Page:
|Irish Coffee: The Celtics, Heat and the duality of team||06.06.12 at 1:26 pm ET|
There’s a duality of team happening in this series. Not good vs. evil, but heart vs. spinelessness. As Heat coach Erik Spoelstra said of the Celtics, “They have championship DNA. They have what we’re trying to get.”
The lasting images of Game 5: 1) A blank-faced LeBron James retreating into the tunnel of AmericanAirlines Arena after another devastating postseason defeat as one young Miami fan repeated behind him, “Good job! Good effort!” And 2) A grinning Paul Pierce returning to a timeout huddle, his puffed chest being pounded by teammates after he delivered another playoff victory that forced most Heat fans to funnel for the exits.
Throughout Tuesday night, constant dueling reminders arose of why these Heat are these Heat and these Celtics are these Celtics. Let’s revisit four of them from the C’s pivotal Eastern Conference finals victory.
- LeBron James in a halftime interview with ESPN’s Doris Burke, moments after his Heat coughed up a 13-point lead: “I’m pleased with my individual performance.”
- Paul Pierce overheard in a timeout, shortly after burying the dagger 3 in LeBron’s face with 52 seconds remaining: “I’m cold-blooded.”
Through the first 40 minutes, James made 10-of-21 shots, netted 28 points and grabbed 12 boards. Over the final eight minutes, he finished 1-of-4 from the field, scored just two points and snatched only one rebound.
Conversely, in the first 42 minutes, Pierce tallied 14 points on 5-of-18 shooting while amassing two rebounds and two assists. In the last six minutes of the game, he recorded five points — making his lone shot attempt (the dagger) — to go along with two assists and two boards. One rose to the occasion; the other ran from it.
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Appearing on Mut & Merloni Wednesday afternoon, ESPN’s Chris Broussard discussed the Eastern Conference finals series following Boston’s Game 5 win Tuesday night. Broussard said the Celtics will win Game 6 and the series, citing Boston’s championship mentality as a reason for eventual triumph over the Heat. To hear the interview, go to the Mut & Merloni audio on demand page.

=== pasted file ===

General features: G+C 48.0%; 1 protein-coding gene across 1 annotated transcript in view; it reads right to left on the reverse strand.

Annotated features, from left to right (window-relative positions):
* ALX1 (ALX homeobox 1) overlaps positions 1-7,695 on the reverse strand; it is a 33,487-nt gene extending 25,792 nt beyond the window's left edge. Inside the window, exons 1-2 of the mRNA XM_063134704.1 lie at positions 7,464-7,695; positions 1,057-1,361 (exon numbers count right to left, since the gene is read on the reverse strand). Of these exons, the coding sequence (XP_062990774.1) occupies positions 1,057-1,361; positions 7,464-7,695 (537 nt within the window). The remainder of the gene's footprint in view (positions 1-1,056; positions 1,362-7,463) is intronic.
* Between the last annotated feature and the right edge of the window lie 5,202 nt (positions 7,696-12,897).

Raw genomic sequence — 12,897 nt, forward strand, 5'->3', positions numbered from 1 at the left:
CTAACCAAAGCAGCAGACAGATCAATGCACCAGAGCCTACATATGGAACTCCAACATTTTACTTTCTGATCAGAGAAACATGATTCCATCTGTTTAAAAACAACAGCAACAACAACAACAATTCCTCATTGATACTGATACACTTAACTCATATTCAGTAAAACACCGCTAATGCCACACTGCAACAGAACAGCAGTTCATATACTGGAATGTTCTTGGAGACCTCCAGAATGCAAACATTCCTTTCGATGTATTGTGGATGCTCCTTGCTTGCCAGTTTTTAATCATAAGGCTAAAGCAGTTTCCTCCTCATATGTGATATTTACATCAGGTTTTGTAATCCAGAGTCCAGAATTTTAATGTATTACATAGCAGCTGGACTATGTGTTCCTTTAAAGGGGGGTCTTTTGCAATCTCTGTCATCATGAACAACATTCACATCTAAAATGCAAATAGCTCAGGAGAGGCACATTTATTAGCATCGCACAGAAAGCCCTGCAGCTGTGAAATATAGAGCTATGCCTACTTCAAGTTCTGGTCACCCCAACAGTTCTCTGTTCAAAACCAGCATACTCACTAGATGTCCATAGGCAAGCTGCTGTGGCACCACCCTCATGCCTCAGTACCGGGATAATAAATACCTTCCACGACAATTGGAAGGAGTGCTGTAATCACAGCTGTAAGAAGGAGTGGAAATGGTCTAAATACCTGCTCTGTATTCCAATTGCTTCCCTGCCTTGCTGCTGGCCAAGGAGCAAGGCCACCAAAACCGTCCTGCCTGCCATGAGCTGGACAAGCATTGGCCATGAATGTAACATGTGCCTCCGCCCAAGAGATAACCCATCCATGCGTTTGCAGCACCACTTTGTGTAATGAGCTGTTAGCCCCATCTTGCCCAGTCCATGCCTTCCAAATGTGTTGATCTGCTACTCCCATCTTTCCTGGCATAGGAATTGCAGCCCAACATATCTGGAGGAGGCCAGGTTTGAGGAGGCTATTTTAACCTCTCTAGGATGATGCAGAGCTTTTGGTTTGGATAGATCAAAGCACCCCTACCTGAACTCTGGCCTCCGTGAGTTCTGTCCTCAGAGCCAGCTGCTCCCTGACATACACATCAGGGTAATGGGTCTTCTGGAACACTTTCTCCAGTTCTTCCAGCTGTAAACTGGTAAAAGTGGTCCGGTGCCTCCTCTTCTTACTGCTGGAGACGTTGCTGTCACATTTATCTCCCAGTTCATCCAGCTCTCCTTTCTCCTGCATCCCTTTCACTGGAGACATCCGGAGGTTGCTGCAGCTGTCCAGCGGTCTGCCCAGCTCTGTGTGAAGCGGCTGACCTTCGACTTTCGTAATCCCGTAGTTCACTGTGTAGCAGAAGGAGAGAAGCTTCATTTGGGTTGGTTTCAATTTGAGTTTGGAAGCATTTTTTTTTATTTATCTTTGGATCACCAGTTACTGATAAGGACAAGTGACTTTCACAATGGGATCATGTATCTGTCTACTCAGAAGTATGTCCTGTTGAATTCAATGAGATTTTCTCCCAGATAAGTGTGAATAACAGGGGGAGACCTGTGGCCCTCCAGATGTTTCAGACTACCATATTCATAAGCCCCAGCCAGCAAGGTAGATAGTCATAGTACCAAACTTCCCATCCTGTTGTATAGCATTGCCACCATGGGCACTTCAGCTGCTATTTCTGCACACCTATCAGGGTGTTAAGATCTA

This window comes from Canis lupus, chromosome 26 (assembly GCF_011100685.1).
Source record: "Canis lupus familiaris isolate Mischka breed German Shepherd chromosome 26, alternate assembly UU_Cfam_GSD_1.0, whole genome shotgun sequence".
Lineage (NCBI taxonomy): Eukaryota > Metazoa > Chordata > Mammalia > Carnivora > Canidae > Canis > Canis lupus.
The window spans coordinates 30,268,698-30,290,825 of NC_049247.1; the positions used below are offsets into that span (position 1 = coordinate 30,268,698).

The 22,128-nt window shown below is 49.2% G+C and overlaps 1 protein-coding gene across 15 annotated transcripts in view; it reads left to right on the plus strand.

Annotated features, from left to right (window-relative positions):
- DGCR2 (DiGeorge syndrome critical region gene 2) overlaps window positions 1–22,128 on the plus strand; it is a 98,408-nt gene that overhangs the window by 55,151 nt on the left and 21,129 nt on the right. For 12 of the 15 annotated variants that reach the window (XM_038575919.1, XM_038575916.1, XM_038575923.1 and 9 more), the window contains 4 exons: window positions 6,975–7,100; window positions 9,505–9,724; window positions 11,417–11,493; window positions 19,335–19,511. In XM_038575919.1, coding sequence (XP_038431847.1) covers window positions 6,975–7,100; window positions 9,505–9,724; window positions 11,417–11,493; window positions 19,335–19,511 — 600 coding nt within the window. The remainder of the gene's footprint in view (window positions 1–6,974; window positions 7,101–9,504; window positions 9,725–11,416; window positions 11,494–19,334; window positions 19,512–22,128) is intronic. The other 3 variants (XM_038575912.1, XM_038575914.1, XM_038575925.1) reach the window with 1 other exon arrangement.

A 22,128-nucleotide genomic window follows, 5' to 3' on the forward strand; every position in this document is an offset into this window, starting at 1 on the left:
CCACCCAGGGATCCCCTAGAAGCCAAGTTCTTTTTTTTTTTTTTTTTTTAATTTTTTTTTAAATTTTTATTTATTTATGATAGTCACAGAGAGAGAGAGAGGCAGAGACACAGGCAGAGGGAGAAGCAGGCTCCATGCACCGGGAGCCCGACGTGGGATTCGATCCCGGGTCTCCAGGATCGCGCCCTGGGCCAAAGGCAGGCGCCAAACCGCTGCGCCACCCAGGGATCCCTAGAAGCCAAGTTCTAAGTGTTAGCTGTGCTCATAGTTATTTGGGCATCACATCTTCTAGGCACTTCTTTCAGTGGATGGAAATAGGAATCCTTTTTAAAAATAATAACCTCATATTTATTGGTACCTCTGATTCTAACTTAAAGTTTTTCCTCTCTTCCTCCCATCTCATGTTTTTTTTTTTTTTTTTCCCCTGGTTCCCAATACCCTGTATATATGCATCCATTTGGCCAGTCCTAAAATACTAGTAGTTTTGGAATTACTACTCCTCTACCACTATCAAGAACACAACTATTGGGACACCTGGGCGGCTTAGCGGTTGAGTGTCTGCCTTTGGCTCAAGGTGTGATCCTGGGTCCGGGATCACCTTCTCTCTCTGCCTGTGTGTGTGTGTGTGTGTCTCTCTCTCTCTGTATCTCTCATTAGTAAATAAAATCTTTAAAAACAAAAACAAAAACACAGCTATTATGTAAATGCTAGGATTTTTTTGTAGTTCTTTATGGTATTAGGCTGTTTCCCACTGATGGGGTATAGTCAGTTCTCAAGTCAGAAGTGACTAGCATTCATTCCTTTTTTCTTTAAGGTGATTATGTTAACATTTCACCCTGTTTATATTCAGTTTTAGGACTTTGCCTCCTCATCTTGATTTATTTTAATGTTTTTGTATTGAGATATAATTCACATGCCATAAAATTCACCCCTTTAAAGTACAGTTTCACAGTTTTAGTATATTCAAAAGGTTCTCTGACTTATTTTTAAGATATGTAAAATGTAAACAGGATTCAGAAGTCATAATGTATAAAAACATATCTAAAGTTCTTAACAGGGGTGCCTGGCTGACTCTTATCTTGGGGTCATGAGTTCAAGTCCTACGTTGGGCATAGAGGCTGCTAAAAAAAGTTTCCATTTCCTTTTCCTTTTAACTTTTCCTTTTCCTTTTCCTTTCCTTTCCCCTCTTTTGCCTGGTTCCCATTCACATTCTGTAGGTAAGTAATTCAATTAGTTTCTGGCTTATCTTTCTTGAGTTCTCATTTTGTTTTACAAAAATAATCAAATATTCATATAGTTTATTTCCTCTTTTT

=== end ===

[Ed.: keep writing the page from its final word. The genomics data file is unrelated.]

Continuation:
“I have nothing but the utmost respect for the Celtics. … Even when they lose, you walk away saying those guys are winners,” Broussard said. “They’re champions, they play with so much heart and mental toughness. They play through injuries, through adversity, they’re well-coached, they execute, they can play in the clutch. They’re great.
“And I feel that lack of respect for the Heat, because they don’t play up to their potential. They don’t execute, I don’t think they’re well-coached. … This team needs somebody with the credibility to kick them in the butt and make them perform and make them play with intensity — a Pat Riley, a Phil Jackson, a Gregg Popovich, somebody of that ilk. Maybe it’s not to blame [Erik] Spoelstra; he’s just in over his head. He never should have been put in charge of this situation.”
Broussard said Spoelstra has been unable to come up with effective strategies late in the game, noting that the Heat usually fall back on an isolation play that hasn’t produced good results.
“How about running a play like the Celtics do?” Broussard said. “Doc Rivers goes out of every time out and they run a great play and usually score. At the end of the game, whether it’s something for [Paul] Pierce, something for Ray Allen — and even if it’s for one of those guys, there are other options. If Ray doesn’t have it, you have [Kevin Garnett] as an option somewhere. If Pierce doesn’t have it, Ray or KG is an option somewhere.”
Broussard said Boston’s late-game options are bolstered by the Celtics’ mindset to win.
“I don’t see the mental toughness to make me believe [the Heat are] going to win this game, and I see plenty of mental toughness for the Celtics,” Broussard said.
|Mickael Pietrus: ‘I had to take a shot and make it’||at 1:48 am ET|
Mickael Pietrus hit a pair of crucial 3-pointers in the fourth quarter Tuesday night as the Celtics held off the Heat, 94-90, in Game 5 at American Airlines Arena in Miami. Pietrus hit 5-of-8 shots from the floor and finished with 13 points off the bench as the Celtics moved to the brink of the NBA finals for the third time in five seasons by taking a 3-2 series lead over the heavily favored Heat.
Pietrus said he received a special source of inspiration on Monday via text message from former Celtic and current TNT NBA analyst Shaquille O’Neal.